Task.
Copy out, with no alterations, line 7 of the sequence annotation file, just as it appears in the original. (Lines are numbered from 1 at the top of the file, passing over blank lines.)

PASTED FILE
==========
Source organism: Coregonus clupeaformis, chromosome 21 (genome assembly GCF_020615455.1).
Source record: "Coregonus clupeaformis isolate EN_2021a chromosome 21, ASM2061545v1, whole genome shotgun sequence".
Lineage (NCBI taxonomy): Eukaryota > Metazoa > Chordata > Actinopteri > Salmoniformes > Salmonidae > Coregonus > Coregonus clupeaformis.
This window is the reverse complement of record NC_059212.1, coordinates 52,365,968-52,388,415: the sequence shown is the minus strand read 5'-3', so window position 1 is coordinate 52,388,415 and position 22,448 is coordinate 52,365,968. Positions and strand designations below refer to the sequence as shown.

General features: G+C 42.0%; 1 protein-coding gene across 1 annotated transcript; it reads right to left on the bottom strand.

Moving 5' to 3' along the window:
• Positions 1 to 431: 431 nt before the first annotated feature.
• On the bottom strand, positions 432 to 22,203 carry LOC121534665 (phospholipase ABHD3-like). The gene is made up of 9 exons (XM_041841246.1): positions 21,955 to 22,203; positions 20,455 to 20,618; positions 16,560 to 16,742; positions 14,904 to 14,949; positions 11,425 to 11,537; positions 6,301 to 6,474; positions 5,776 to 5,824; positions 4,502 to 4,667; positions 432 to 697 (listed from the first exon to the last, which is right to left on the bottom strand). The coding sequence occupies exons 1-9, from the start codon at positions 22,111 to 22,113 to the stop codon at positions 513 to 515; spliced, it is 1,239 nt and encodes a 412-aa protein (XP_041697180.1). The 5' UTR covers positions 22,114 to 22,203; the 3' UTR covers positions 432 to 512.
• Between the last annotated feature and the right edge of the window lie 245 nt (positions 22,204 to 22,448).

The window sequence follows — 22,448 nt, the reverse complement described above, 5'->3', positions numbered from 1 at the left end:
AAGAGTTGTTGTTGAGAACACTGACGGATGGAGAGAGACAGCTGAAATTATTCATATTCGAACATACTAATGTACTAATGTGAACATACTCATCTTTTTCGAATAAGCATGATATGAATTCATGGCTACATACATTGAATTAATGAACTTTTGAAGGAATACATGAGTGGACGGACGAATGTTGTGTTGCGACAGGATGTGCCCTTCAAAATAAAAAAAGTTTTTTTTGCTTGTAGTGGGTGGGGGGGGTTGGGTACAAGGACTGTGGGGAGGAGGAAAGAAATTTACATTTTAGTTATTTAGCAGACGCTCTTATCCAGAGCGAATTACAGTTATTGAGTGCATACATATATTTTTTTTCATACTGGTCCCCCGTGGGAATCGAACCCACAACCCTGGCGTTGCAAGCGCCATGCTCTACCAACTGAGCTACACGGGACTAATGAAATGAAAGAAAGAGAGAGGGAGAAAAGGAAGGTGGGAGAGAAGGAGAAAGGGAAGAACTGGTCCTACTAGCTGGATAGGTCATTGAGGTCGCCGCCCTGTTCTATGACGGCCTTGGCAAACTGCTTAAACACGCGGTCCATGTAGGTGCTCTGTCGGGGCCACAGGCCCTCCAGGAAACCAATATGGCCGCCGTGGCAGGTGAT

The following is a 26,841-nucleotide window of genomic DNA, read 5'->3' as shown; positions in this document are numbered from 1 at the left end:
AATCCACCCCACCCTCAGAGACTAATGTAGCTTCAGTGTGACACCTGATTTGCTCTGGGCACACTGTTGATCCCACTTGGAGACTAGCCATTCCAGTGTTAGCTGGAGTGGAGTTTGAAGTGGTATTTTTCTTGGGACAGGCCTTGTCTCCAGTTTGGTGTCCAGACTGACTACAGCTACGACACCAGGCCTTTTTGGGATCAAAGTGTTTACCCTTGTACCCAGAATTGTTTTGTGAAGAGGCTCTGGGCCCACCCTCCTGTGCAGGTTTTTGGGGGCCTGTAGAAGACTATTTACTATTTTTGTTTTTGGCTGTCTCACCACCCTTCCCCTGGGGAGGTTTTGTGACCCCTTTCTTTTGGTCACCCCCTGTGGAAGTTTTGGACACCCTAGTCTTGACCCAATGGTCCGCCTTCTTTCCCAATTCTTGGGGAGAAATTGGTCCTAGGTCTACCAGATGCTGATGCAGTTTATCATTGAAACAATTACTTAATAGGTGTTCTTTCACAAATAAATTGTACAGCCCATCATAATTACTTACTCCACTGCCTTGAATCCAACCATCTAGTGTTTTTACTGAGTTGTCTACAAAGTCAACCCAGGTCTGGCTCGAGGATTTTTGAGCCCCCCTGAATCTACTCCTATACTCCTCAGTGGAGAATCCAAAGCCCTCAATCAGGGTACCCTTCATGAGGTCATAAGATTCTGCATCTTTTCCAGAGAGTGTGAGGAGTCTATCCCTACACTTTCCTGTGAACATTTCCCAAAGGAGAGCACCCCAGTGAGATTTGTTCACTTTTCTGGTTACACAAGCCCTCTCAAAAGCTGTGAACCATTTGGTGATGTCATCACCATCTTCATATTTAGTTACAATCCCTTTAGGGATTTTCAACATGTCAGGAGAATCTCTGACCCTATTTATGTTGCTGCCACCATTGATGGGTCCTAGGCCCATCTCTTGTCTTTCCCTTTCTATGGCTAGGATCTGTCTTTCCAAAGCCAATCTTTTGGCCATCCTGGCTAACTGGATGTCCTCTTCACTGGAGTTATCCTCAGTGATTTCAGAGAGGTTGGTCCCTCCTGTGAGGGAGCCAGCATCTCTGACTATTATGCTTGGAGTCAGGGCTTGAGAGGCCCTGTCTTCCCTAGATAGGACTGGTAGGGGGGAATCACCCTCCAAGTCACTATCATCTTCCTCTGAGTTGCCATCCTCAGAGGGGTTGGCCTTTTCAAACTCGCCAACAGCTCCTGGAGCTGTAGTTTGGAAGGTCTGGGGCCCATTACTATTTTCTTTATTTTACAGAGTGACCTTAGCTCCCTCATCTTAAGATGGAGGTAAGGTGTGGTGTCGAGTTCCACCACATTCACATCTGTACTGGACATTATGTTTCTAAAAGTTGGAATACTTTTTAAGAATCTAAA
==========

• Positions 1 to 431: 431 nt before the first annotated feature.